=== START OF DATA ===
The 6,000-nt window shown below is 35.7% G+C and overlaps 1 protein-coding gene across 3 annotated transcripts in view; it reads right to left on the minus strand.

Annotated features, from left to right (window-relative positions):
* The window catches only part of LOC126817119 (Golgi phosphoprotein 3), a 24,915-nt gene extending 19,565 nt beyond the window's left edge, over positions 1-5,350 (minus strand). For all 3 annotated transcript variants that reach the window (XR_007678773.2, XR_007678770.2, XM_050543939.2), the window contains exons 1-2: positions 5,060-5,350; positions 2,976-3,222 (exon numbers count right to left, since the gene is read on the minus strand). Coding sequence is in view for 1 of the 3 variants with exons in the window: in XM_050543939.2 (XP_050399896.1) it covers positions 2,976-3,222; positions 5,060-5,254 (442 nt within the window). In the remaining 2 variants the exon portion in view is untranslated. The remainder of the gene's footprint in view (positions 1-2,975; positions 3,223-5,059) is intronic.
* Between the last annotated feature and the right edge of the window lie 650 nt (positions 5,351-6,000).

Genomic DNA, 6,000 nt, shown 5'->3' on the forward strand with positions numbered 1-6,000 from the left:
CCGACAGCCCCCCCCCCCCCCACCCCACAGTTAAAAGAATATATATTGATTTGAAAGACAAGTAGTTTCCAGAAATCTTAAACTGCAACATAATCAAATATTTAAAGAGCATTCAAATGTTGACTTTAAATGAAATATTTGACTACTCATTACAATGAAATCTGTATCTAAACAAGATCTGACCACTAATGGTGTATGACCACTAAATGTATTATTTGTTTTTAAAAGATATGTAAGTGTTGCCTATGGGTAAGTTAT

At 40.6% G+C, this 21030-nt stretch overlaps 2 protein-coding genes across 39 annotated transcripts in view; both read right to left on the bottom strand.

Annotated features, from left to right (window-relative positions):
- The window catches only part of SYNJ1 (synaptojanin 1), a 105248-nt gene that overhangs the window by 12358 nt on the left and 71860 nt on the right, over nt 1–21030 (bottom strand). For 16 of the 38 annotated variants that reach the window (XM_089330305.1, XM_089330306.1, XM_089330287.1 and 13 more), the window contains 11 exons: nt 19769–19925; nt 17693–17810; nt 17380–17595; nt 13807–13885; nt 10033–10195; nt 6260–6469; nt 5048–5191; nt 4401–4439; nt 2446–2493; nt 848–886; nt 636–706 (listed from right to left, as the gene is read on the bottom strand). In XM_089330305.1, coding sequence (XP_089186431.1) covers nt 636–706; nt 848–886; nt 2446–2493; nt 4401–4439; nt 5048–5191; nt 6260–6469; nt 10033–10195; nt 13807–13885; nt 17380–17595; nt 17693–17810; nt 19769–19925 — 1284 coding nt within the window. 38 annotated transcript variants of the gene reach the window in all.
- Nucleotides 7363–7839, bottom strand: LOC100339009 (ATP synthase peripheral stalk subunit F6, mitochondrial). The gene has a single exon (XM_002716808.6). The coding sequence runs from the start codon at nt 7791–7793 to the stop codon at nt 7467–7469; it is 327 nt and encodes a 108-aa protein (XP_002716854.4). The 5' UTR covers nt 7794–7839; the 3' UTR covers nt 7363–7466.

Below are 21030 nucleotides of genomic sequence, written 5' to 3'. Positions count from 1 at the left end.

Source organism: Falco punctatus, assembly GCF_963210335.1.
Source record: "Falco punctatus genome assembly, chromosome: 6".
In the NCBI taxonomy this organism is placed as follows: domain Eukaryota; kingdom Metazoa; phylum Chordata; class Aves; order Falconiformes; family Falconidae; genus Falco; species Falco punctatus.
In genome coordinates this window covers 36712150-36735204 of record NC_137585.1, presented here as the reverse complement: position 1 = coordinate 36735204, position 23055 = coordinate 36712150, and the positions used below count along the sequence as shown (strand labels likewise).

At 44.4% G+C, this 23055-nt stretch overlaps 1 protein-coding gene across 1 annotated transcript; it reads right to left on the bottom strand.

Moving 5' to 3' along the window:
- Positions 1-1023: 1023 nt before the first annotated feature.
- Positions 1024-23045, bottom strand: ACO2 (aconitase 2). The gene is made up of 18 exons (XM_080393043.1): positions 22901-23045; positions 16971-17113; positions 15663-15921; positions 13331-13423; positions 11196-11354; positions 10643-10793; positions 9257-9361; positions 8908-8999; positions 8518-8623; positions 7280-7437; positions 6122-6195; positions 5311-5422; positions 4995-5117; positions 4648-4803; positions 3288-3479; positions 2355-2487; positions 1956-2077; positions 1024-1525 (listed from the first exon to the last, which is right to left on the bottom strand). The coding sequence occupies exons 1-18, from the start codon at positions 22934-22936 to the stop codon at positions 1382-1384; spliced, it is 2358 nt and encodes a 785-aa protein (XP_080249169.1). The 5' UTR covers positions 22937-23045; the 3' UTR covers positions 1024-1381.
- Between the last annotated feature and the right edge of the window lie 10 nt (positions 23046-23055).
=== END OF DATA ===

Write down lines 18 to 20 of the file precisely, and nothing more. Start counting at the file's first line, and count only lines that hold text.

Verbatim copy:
- Positions 1-1023: 1023 nt before the first annotated feature.
- Positions 1024-23045, bottom strand: ACO2 (aconitase 2). The gene is made up of 18 exons (XM_080393043.1): positions 22901-23045; positions 16971-17113; positions 15663-15921; positions 13331-13423; positions 11196-11354; positions 10643-10793; positions 9257-9361; positions 8908-8999; positions 8518-8623; positions 7280-7437; positions 6122-6195; positions 5311-5422; positions 4995-5117; positions 4648-4803; positions 3288-3479; positions 2355-2487; positions 1956-2077; positions 1024-1525 (listed from the first exon to the last, which is right to left on the bottom strand). The coding sequence occupies exons 1-18, from the start codon at positions 22934-22936 to the stop codon at positions 1382-1384; spliced, it is 2358 nt and encodes a 785-aa protein (XP_080249169.1). The 5' UTR covers positions 22937-23045; the 3' UTR covers positions 1024-1381.
- Between the last annotated feature and the right edge of the window lie 10 nt (positions 23046-23055).